How the Georgians invented nightlife

Modern nightlife was invented in London around 1700. So argued the historian Wolfgang Schivelbusch, who traced this revolution in city life to its origins in court culture. Medieval and Renaissance courts held their festivities while it was still light outside, but by the late 17th century, aristocrats preferred to party after dark. The trend was rapidly commercialised: a new kind of conspicuous consumer descended on pleasure gardens like Vauxhall and Ranelagh, to eat, drink, stroll and listen to music by the many-coloured light of thousands of oil lamps. Before the 1700s, night was a fearful all-consuming presence, and the main challenge was to get through it Or you can give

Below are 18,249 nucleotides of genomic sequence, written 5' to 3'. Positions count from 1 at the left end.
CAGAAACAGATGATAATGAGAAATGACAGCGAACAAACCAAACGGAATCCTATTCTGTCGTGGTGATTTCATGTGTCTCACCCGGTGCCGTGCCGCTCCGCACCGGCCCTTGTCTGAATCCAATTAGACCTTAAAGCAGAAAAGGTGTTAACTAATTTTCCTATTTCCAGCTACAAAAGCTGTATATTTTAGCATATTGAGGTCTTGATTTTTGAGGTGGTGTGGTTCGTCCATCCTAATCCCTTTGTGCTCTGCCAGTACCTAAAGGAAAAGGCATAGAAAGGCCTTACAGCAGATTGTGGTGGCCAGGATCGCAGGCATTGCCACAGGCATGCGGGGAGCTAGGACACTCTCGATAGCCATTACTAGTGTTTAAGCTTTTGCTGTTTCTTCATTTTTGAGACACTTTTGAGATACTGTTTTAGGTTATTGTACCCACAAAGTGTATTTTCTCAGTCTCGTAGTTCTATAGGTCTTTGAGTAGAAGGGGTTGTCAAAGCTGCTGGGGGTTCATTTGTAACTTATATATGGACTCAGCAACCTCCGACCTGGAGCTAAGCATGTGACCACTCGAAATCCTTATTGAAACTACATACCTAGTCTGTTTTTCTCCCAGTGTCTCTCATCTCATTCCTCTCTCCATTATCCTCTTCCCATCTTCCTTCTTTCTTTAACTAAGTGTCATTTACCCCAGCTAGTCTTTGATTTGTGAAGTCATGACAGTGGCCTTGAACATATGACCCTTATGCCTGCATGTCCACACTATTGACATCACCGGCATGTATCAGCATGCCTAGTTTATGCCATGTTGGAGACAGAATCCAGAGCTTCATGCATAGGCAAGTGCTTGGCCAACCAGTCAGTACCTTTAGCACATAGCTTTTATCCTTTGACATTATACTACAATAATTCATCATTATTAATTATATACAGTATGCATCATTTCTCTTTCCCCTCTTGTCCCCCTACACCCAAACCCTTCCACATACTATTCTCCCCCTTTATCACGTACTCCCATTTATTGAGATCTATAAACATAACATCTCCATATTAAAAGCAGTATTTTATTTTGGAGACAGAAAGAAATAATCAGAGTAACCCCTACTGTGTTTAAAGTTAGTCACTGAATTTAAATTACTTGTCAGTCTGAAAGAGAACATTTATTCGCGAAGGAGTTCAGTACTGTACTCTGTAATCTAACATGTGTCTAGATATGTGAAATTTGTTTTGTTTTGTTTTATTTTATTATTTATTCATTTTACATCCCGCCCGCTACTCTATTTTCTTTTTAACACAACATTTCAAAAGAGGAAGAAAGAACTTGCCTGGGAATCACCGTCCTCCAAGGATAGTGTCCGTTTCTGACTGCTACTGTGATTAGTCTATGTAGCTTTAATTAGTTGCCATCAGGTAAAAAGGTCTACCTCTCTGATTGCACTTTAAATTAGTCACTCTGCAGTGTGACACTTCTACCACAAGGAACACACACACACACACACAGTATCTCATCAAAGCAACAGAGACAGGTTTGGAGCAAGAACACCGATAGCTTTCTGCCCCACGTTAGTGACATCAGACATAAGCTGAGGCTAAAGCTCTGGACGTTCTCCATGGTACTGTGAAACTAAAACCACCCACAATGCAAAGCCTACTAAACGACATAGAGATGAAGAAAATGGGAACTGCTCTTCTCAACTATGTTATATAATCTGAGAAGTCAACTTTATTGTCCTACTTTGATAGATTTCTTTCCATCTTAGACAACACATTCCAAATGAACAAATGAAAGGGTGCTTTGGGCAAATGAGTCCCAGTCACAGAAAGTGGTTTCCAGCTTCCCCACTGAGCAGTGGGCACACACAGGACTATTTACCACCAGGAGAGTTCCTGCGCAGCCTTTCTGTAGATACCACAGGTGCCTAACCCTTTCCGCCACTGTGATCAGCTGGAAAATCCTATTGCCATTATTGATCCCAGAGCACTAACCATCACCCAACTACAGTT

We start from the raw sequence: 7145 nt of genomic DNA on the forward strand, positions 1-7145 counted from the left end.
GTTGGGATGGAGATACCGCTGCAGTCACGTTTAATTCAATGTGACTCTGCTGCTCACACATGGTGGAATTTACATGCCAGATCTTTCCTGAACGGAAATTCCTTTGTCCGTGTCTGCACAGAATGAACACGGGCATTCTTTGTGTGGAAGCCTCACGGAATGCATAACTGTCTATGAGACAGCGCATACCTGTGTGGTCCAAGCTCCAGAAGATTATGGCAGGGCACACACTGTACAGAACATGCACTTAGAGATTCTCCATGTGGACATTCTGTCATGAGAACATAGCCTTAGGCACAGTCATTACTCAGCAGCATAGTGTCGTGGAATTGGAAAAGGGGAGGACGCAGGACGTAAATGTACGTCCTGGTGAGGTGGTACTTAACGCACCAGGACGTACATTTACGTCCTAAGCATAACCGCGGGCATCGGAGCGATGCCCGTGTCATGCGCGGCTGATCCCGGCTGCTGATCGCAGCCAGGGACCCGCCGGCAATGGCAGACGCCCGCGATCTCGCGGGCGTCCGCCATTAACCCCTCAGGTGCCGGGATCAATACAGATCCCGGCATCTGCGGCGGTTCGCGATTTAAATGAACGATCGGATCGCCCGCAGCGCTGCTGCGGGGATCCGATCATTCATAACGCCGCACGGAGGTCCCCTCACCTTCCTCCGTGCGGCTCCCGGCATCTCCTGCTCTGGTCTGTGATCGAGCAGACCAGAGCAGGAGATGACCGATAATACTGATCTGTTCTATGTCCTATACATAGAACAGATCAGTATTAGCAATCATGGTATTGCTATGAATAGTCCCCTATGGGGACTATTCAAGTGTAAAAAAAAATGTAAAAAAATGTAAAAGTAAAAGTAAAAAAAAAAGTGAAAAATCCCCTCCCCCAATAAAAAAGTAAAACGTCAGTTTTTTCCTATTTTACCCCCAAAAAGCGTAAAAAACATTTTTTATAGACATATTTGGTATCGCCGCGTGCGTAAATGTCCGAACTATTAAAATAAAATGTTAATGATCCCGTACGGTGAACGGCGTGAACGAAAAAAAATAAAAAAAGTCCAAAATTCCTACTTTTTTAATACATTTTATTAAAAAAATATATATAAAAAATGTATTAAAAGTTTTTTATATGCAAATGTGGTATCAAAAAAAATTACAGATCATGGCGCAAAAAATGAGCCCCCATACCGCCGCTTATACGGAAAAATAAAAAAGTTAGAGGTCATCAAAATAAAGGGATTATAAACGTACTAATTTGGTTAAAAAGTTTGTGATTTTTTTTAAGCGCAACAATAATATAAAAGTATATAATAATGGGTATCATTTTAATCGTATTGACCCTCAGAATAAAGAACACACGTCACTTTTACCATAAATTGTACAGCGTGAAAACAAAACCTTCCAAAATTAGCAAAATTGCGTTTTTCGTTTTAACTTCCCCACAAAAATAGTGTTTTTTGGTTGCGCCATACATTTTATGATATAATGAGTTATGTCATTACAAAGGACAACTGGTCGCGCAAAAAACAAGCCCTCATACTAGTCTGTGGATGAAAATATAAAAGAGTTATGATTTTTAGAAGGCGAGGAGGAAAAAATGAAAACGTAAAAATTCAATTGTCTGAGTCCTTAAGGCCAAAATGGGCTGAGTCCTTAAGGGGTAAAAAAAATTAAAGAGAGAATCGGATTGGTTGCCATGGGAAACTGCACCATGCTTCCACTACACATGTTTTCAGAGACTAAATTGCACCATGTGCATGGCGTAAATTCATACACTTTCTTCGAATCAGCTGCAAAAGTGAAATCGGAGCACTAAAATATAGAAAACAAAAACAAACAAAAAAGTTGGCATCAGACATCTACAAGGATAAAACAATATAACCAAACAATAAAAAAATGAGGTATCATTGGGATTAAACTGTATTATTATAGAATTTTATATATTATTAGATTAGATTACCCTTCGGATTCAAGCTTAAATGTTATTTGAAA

The Georgian fashion revolution

Normally, when you look at portraits you feel obliged to focus on the sitter. But quite often you’re thinking, ‘Ooh, what a lovely frock.’ Or, ‘Fabulous breeches!’ Here it’s the costumes that take centre stage. The point that this exhibition makes is that costume spoke volumes about society, particularly in the long 18th century, over the course of the reigns (and regency) of the four Georges. Compare the flounces and silk of a portrait of Queen Caroline in 1771 with the simple classical white muslin cotton of Princess Sophia in 1796 and you find nothing less than a revolution. The change resembles what happened in dress after the Great War: